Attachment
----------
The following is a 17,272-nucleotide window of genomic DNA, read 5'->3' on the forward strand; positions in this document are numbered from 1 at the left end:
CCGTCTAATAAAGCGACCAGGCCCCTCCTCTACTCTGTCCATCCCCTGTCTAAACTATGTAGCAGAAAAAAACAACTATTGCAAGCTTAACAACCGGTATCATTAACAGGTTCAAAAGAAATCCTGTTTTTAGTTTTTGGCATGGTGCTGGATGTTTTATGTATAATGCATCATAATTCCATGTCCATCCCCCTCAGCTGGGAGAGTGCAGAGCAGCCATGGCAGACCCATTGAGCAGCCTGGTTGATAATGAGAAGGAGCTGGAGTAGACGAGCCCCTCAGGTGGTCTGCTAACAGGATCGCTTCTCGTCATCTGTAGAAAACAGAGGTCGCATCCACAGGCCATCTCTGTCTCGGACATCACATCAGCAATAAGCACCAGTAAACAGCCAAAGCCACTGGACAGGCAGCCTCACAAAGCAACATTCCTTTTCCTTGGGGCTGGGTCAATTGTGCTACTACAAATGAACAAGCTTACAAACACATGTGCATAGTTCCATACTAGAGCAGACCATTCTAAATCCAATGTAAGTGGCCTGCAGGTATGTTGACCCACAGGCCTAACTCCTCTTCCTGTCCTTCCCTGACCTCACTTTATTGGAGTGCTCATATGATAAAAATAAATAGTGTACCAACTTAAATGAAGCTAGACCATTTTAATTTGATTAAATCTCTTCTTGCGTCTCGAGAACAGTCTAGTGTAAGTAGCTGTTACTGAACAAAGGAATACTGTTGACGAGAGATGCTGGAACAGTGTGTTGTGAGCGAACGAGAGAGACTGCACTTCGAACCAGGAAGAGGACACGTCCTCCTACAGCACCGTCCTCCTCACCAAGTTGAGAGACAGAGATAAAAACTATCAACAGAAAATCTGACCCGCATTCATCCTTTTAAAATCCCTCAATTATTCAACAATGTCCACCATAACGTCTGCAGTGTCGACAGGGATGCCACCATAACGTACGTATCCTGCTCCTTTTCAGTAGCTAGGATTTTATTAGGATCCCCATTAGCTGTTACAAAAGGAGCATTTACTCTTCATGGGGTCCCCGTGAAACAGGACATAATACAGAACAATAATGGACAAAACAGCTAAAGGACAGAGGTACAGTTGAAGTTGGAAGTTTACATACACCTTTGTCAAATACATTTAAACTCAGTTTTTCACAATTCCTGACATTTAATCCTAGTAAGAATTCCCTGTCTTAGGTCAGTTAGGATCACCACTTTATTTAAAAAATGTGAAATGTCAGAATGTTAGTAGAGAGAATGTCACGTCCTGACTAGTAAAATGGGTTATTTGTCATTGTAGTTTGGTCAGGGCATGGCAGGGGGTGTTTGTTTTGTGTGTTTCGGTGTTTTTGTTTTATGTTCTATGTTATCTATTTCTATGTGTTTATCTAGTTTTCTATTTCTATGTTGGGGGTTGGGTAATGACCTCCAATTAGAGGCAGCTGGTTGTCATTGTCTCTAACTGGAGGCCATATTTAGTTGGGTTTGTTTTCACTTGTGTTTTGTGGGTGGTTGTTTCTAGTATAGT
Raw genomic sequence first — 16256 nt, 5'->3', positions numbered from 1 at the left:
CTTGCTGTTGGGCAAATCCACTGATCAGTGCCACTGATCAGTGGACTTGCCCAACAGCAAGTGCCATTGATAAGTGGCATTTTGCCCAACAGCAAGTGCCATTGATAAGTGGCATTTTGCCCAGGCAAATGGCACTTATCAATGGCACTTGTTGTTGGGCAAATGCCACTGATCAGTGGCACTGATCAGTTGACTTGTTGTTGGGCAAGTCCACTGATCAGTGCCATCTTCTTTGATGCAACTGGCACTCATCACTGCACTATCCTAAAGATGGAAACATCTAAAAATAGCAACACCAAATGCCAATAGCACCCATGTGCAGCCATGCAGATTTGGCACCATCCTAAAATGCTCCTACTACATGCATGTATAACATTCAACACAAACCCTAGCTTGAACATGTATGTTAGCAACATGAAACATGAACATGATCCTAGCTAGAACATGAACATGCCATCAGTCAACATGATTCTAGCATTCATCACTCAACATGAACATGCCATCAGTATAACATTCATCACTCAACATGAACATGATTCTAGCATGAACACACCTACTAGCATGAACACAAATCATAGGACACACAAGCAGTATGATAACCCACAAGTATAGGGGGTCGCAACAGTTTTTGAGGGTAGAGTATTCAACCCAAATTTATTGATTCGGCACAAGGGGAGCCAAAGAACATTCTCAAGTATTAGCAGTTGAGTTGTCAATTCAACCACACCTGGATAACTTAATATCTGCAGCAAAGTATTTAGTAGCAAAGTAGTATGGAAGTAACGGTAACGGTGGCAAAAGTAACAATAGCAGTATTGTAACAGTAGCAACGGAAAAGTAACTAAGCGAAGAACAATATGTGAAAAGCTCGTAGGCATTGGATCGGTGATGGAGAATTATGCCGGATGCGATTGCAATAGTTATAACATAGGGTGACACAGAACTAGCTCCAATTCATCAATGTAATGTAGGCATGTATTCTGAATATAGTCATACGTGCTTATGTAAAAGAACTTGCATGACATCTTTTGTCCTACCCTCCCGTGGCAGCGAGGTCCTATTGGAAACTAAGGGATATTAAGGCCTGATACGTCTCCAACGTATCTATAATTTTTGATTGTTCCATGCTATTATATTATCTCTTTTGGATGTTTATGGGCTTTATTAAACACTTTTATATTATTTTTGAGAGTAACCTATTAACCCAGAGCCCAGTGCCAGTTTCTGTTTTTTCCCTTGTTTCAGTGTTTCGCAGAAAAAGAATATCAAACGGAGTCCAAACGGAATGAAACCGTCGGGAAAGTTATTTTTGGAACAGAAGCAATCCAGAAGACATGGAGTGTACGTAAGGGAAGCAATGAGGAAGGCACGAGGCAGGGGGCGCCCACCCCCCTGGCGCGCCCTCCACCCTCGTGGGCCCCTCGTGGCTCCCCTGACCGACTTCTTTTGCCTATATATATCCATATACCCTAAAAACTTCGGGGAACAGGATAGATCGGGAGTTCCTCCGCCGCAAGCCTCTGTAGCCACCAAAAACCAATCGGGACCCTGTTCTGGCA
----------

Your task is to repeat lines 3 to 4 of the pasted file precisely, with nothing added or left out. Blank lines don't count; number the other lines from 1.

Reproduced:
Raw genomic sequence first — 16256 nt, 5'->3', positions numbered from 1 at the left:
CTTGCTGTTGGGCAAATCCACTGATCAGTGCCACTGATCAGTGGACTTGCCCAACAGCAAGTGCCATTGATAAGTGGCATTTTGCCCAACAGCAAGTGCCATTGATAAGTGGCATTTTGCCCAGGCAAATGGCACTTATCAATGGCACTTGTTGTTGGGCAAATGCCACTGATCAGTGGCACTGATCAGTTGACTTGTTGTTGGGCAAGTCCACTGATCAGTGCCATCTTCTTTGATGCAACTGGCACTCATCACTGCACTATCCTAAAGATGGAAACATCTAAAAATAGCAACACCAAATGCCAATAGCACCCATGTGCAGCCATGCAGATTTGGCACCATCCTAAAATGCTCCTACTACATGCATGTATAACATTCAACACAAACCCTAGCTTGAACATGTATGTTAGCAACATGAAACATGAACATGATCCTAGCTAGAACATGAACATGCCATCAGTCAACATGATTCTAGCATTCATCACTCAACATGAACATGCCATCAGTATAACATTCATCACTCAACATGAACATGATTCTAGCATGAACACACCTACTAGCATGAACACAAATCATAGGACACACAAGCAGTATGATAACCCACAAGTATAGGGGGTCGCAACAGTTTTTGAGGGTAGAGTATTCAACCCAAATTTATTGATTCGGCACAAGGGGAGCCAAAGAACATTCTCAAGTATTAGCAGTTGAGTTGTCAATTCAACCACACCTGGATAACTTAATATCTGCAGCAAAGTATTTAGTAGCAAAGTAGTATGGAAGTAACGGTAACGGTGGCAAAAGTAACAATAGCAGTATTGTAACAGTAGCAACGGAAAAGTAACTAAGCGAAGAACAATATGTGAAAAGCTCGTAGGCATTGGATCGGTGATGGAGAATTATGCCGGATGCGATTGCAATAGTTATAACATAGGGTGACACAGAACTAGCTCCAATTCATCAATGTAATGTAGGCATGTATTCTGAATATAGTCATACGTGCTTATGTAAAAGAACTTGCATGACATCTTTTGTCCTACCCTCCCGTGGCAGCGAGGTCCTATTGGAAACTAAGGGATATTAAGGCCTGATACGTCTCCAACGTATCTATAATTTTTGATTGTTCCATGCTATTATATTATCTCTTTTGGATGTTTATGGGCTTTATTAAACACTTTTATATTATTTTTGAGAGTAACCTATTAACCCAGAGCCCAGTGCCAGTTTCTGTTTTTTCCCTTGTTTCAGTGTTTCGCAGAAAAAGAATATCAAACGGAGTCCAAACGGAATGAAACCGTCGGGAAAGTTATTTTTGGAACAGAAGCAATCCAGAAGACATGGAGTGTACGTAAGGGAAGCAATGAGGAAGGCACGAGGCAGGGGGCGCCCACCCCCCTGGCGCGCCCTCCACCCTCGTGGGCCCCTCGTGGCTCCCCTGACCGACTTCTTTTGCCTATATATATCCATATACCCTAAAAACTTCGGGGAACAGGATAGATCGGGAGTTCCTCCGCCGCAAGCCTCTGTAGCCACCAAAAACCAATCGGGACCCTGTTCTGGCA